ComCam supports Harvey task force
1 / 5 Show Caption + Hide Caption – (from left) Daniel Green, an external affairs officer with Federal Emergency Management Agency's Region VIII Incident Management Assistance Team, Garth MacDonald, a public information officer with U.S. Small Business Administration, and Cpt. Anthony ... (Photo Credit: U.S. Army) VIEW ORIGINAL
ComCam supports Harvey task force
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ComCam supports Harvey task force
3 / 5 Show Caption + Hide Caption – Spc. Gabriel Rangel, 1st Squadron, 124th Cavalry Regiment, Texas Army National Guard, helps bring a child onto a Light Medium Tactical Vehicle in Orange, Texas, Sept. 4, 2017. Both the U.S. Military and civilian volunteers are working together to ass... (Photo Credit: U.S. Army) VIEW ORIGINAL
ComCam supports Harvey task force
4 / 5 Show Caption + Hide Caption – U.S. Soldiers from the 1st Squadron, 124th Cavalry Regiment, FBI and local law enforcement walk through the streets checking on the residents affected by Hurricane Harvey, Orange, Texas, Sept. 5, 2017. Police and U.S. Soldiers work together with the ... (Photo Credit: U.S. Army) VIEW ORIGINAL
ComCam supports Harvey task force
5 / 5 Show Caption + Hide Caption – Spc. Elert Nicholas, a Chemical, Biological, Radiological and Nuclear Specialist, assigned to 48th Chemical Brigade, unloads bags with toiletries at West Side Development Center in Port Arthur, Texas, September 3, 2017. Bags are delivered for distrib... (Photo Credit: U.S. Army) VIEW ORIGINAL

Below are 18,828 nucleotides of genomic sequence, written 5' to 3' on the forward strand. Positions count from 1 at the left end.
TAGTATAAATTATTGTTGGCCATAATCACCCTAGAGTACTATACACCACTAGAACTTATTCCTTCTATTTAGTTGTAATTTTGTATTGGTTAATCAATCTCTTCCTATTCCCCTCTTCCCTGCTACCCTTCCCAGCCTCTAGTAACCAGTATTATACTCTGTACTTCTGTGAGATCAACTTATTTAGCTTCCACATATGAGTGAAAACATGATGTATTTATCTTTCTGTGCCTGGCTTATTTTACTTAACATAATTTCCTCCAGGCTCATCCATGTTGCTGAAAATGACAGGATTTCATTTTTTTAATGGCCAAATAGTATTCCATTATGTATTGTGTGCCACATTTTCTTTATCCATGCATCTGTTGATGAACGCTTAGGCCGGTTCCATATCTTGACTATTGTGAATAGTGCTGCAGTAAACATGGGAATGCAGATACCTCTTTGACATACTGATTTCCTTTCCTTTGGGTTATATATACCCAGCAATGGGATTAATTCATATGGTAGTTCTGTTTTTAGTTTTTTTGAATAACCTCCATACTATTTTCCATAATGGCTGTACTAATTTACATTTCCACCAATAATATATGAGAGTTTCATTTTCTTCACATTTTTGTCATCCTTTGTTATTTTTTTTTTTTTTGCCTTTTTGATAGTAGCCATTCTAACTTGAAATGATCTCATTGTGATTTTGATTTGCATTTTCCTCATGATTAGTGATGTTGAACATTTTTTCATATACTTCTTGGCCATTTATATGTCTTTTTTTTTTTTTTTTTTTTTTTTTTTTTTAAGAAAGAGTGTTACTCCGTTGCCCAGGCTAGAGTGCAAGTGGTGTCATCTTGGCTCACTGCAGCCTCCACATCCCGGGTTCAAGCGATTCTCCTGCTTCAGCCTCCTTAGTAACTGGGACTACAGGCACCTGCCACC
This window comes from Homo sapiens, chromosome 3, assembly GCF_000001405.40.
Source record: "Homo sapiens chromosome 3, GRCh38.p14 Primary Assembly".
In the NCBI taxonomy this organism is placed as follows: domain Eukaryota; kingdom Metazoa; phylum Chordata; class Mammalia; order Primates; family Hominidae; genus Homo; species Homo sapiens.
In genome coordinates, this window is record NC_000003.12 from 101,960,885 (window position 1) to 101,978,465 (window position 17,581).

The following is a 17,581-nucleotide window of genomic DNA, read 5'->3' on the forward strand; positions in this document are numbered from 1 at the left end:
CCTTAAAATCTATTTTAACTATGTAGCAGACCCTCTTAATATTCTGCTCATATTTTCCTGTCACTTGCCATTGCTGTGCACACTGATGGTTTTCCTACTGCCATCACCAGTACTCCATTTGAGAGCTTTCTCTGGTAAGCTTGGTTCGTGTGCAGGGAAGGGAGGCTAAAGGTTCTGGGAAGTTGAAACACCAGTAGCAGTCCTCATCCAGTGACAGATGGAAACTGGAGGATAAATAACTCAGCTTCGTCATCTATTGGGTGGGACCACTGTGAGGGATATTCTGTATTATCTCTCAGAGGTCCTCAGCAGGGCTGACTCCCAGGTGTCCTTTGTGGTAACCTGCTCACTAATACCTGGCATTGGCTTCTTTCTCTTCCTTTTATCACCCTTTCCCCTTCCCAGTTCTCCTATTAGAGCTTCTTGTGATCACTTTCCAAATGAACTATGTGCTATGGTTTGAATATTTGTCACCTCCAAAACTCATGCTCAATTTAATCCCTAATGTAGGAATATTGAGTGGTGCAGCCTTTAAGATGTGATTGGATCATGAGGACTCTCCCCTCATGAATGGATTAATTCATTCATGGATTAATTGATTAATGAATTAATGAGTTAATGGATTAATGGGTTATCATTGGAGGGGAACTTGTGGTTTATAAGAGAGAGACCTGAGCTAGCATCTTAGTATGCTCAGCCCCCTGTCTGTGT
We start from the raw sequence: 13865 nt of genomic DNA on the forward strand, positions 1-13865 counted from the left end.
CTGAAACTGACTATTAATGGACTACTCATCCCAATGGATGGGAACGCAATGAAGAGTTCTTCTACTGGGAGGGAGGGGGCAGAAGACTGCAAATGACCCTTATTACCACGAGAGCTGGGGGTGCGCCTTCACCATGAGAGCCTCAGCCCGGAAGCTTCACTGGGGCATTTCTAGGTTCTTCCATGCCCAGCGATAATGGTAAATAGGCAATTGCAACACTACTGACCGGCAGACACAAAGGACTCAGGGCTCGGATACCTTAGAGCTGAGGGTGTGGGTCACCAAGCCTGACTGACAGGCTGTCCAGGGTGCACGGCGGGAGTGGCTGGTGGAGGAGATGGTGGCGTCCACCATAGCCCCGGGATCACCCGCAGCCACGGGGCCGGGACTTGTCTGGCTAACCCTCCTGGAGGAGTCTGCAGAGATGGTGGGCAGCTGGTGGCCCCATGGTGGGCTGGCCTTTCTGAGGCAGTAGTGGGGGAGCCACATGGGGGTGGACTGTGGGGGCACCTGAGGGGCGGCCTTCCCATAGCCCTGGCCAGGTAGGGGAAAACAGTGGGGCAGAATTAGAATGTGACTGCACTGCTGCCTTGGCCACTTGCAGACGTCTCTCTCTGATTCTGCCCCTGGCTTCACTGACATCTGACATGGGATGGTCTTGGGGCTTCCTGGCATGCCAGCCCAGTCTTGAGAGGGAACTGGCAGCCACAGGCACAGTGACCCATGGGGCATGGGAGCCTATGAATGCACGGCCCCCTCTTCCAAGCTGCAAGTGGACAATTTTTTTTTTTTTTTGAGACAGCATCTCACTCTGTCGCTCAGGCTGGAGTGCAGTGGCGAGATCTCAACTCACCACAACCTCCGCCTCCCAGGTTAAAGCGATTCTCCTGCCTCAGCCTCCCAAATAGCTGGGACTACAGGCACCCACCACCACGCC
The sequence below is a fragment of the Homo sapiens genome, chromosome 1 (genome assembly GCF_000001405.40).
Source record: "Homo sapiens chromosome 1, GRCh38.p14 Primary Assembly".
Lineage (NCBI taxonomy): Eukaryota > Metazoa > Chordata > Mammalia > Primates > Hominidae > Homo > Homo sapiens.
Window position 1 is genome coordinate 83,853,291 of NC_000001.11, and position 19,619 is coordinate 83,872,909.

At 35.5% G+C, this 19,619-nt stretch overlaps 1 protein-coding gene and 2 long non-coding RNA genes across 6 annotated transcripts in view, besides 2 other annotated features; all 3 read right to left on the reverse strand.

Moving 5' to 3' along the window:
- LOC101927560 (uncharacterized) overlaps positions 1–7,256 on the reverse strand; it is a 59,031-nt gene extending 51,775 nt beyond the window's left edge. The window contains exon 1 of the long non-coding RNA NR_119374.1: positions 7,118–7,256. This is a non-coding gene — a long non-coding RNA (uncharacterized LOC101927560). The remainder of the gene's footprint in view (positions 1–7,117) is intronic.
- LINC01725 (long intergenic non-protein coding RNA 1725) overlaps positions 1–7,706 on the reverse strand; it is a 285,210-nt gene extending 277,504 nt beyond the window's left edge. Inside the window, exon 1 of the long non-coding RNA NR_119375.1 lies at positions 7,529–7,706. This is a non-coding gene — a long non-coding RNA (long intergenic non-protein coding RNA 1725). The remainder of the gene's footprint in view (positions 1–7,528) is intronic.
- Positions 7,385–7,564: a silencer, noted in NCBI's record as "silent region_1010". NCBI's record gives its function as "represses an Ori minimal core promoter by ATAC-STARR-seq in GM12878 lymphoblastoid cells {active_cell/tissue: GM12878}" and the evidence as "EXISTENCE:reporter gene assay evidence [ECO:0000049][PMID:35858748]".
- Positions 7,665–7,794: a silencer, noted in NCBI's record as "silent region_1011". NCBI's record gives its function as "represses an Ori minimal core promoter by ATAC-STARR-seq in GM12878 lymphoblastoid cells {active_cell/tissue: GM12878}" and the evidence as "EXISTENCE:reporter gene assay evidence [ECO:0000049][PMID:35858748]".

FORT HUACHUCA, Arizona (September 12, 2017) -- While Federal organizations were conducting rescue and assistance missions in eastern Texas after the destruction caused by Hurricane Harvey, team members from the 55th Signal Company (Combat Camera), from Fort Meade, Maryland, were always close by. Several Army photo and video documentation specialists have been on-site since August 27, and out in the most devastated parts of the state documenting coordination, relief and rescue efforts of the dozens of organizations tasked with a mission that has become the costliest in U.S. history.

Setting up with the task force base in Austin, Texas, members of the only active component Combat Camera unit quickly started their part of the monumental effort.

"I was woken up by a phone call at 0730 from my squad leader," said Spc. Austin Boucher, a combat photographer and videographer from Watertown, Connecticut. "He told me to get my gear ready because I was going out to Texas to document the situation on the ground. Our flights left later that day, so we all had a short amount of time to get ready."

They were on the ground within hours of their call to support. The team's mission took them into some of the hardest hit areas of the state. Documenting rescues and relief supply runs in flooded neighborhoods, and joint civilian and military operations -- all conducted in a very short period of time -- has presented a number of opportunities to coordinate and cooperate with several federal and civilian relief organizations.